Ajax me!

One of my recent projects has been creating a code editor using ASP.Net MVC & Roslyn. Part of that project uses a library called ace.io. It's a really nice Javascript library that allows you to very quickly make an in-browser code editor for almost any language. 

One of the challenges I met was getting the code from the editor to the ASP.Net controller on the back end for processing. In comes jQuery Ajax. The $.ajax() function allows you to make asynchronous HTTP requests which in turn doesn't require a full page refresh. Once you have your code just send it to the controller. But let's look at the code first.
<script type="text/javascript">
    var editor = ace.edit("editor");
    editor.setTheme("ace/theme/cloud");
    editor.getSession().setMode("ace/mode/csharp");
 
    $("#btnSubmitCode").click(function () {
        var code = escape(editor.getValue());
        $.ajax({
            type: 'POST',
            url: "/Home/AnalyzeCode?Code=" + code,
            success: function (returnPayload) {
                $("#errorList").append("<li>" + returnPayload + "</li>");
            },
            error: function (xhr, ajaxOptions, thrownError) {
                console && console.log("request failed");
            },
            dataType: "text",
            contentType: "text/plain",
        });
    });
</script>
Really there are just a few simple parameters to set:
  1. type needs to be set to "POST" because we are sending data to the controller.
  2. url probably the most important. The format of the url is /{controller}/{action/method}?{parameters}. The parameters are the overload parameters for the action/method. One thing to note is that order does not mater for the parameters being sent in the Ajax call. Just make sure you spell them right! 
  3. success & error are simply what do you want to do if the call succeeds or fails. In this case with the editor we are returning diagnostics on the code from the editor & are displaying them as list items. 
  4. dataType &  contentType  are also pretty straight forward. Just set them as seen above because we are just passing text to the controller.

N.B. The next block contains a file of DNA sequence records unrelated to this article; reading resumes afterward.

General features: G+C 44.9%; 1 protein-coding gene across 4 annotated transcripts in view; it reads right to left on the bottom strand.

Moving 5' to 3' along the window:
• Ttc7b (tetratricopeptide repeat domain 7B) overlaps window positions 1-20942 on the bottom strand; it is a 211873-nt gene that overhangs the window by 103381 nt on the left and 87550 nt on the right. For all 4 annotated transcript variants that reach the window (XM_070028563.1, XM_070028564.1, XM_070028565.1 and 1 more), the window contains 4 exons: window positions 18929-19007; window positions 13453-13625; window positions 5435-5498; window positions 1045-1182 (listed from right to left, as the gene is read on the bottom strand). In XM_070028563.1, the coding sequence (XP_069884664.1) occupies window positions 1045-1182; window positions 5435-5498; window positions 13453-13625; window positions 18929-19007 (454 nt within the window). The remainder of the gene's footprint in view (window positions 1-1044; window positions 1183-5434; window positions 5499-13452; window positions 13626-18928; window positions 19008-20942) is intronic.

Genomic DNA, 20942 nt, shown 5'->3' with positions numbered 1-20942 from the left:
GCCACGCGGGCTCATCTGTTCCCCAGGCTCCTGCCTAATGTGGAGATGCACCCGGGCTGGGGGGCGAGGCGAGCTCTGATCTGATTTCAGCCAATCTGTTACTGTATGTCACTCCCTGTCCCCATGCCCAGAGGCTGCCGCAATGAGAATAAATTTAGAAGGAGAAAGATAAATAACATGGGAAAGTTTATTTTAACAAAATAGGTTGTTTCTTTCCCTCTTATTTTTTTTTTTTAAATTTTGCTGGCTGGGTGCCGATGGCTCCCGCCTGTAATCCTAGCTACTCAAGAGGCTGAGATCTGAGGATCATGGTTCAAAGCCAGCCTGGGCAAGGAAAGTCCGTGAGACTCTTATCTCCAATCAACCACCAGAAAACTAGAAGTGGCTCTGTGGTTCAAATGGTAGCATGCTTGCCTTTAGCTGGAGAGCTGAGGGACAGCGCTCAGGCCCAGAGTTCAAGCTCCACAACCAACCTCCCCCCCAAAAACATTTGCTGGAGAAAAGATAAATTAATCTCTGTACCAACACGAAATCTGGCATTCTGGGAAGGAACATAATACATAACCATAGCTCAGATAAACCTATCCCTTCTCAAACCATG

As you can see getting data from Javascript to the back end in an ASP.Net MVC app is actually quite easy. One more tool in the toolbox!

Bootstrap Snippet Pack for Visual Studio

So recently I've been more and more interested in using Bootstrap. Boostrap is awesome for creating very rich and responsive websites or even mobile apps in something like Apache Cordova. My biggest issue was how do I make a Boostrap site quickly without having to memorize all the classes that make up the styles.

In comes Bootstrap Snippet Pack. An extension for Visual Studio that allows you to quickly create Bootstrap elements in a few simple clicks or key strokes. So what is it? It's a Visual Studio extension that contains pre-defined code snippets for you to quickly call. Simple as that!

First, go get the extension here. Once you have run through the installation you may have to restart Visual Studio. Now that you have the extension, open Visual Studio and create a new web project of any kind, MVC, Webforms or just an HTML page.

The easiest way to add a snippet is by using the keyboard shortcut to access code snippets in Visual Studio. The magic key stroke is Crtl+K, Crtl+X. You are presented with the snippet tool as shown below.

Simply select Bootstrap from the menu and hit enter. You are now presented with all the code snippets for Bootstrap. Again, shown below.

Let's try something simple. Find Bootstrap 3.x form. This will give you a simple label, textbox and submit button styled with Bootstrap.

If you run this you are given the following design:

Now as you can see I have used a boilerplate ASP.Net application, specifically a Webforms application. By inserting the form snippet between the Jumbotron element, also boostrap, and the rest of the body, I get a simple Email submittal form. Again this is all styled with Bootstrap.

Now that you have seen how simple it can be to mock up a website using a nice style it's time to explore. Go through the Bootstrap snippets and try them out. The form that I have showed you can have many more fields. Just copy the email label and texbox and paste in as many as you want for whatever fields you need. Just remember to change the names so you don't have 10 email fields. That's it! Also, visit the Bootstrap website here and start digging into how forms, buttons, modals, tables and so much more are styled with Bootstrap.